On the roof of a Catholic Church in Werden, Germany, one can see the stone carving of a lamb. There is a story behind that stone. A man was working on the roof of this church when his safety rope broke and he pitched headlong into the churchyard below. The yard was cluttered with huge stones. But the man was not hurt seriously. Between two of the blocks a lamb was nibbling grass. The man fell on the lamb, crushing it to death, and breaking what would have been a fatal fall.
In gratitude that workman carved a lamb out of a stone and placed it on the roof. It was a gracious way of expressing his thanks to the dumb animal that had unknowingly saved his life.
Much deeper and more meaningful is our gratitude to Jesus, the Lamb of God, for saving us from the eternally fatal fall from grace. Willingly and lovingly Christ gave His life that we might live. That is what St. John is talking about when he calls out in today's Good News: "Behold, the Lamb of god, who takes away the sin of the world."
His hearers could understand, because in the Old Testament lambs were frequently used in sacrifice. They were figures of Jesus Christ who was to take away all the sins of all the world. Calling Christ a Lamb expresses the fact that He is the One to be sacrificed, the One who would reconcile God with man, a theme of this Holy Year.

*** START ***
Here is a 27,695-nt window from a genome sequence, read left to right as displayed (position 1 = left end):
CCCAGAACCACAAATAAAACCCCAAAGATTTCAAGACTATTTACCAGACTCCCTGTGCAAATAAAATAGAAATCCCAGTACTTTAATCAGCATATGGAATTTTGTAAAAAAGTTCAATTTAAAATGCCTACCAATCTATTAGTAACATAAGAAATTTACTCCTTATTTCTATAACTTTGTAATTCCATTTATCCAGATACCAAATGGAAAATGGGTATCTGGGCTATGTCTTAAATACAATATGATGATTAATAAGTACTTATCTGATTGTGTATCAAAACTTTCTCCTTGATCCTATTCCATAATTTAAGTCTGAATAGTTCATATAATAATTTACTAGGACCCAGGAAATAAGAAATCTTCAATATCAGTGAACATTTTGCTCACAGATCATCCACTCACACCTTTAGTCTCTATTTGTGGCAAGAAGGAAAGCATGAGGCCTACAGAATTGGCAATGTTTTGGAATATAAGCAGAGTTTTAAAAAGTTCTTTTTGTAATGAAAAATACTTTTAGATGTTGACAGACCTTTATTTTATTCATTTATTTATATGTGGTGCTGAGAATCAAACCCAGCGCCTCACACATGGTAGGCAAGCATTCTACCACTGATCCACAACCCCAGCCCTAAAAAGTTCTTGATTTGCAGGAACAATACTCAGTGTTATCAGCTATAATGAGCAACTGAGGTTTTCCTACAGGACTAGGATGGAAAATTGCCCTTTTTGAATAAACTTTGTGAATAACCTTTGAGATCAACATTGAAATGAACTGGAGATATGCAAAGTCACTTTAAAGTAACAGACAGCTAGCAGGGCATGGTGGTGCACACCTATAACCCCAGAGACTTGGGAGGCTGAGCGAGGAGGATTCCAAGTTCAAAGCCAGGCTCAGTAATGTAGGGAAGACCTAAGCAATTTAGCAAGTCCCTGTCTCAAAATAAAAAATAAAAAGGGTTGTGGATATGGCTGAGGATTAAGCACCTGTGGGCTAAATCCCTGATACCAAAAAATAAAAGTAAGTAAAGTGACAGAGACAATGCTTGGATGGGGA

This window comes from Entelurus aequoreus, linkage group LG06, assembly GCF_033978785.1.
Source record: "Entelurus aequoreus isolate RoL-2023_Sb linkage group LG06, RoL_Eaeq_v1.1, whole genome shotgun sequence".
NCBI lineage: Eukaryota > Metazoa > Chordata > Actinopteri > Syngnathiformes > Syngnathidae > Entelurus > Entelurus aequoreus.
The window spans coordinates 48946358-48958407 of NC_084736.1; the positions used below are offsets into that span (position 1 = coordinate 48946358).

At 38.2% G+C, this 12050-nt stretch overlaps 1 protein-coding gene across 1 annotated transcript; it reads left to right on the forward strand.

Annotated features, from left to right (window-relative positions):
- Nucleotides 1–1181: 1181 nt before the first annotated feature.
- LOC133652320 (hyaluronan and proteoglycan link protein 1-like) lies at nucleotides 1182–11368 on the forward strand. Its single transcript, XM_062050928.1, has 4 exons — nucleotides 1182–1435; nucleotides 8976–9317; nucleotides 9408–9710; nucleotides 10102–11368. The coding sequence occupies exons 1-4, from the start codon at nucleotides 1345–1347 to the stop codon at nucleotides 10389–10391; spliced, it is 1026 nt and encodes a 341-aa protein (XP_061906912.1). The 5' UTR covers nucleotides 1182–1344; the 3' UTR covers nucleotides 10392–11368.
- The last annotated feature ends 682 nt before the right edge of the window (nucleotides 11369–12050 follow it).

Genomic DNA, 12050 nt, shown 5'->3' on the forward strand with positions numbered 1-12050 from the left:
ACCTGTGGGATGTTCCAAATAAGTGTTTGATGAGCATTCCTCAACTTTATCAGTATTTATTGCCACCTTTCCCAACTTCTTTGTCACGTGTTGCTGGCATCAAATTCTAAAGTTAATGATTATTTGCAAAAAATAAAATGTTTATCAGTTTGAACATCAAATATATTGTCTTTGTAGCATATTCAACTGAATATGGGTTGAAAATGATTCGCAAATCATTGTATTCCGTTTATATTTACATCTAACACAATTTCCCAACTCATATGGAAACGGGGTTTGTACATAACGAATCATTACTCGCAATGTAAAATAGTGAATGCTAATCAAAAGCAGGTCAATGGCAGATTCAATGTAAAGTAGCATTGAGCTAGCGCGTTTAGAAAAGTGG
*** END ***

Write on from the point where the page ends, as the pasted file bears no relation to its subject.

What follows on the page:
These figures of the Old Law were fulfilled in the New. Not only in today's Good News is Christ called a Lamb. St. Peter also speaks of Christ as a Lamb (1 Peter 1:19). In the Apocalypse St. John calls the Son of God a Lamb at least twenty-seven times. He points Christ out as the Lamb that was slain for all the sins of men of all tribes and nations. He also emphasized the truth that this Lamb is the true Son of God, that He strengthens His followers, that He conquers Satan.
Ever since Scripture times the Catholic Church has pictured Christ as a Lamb, especially in the catacombs and the great basilicas of Rome. A lamb is also noted for its innocence, its meekness, its patience, its purity, precious qualities of Christ, the Lamb without stain.
No wonder we followers of Christ constantly call upon Him under the sweet and simple title - Lamb of God. In a few moments, just before Communion, we will sing out: "Lamb of God, you take away the sin of the world, have mercy on us." Sing to Him with all your heart.
That workman in Werden, Germany, carved a grateful memorial to the lamb that had unwittingly saved his life. How much more grateful we should be as we offer Mass, the living memorial to the Lamb who willingly and lovingly gave His all for you and me. God bless you.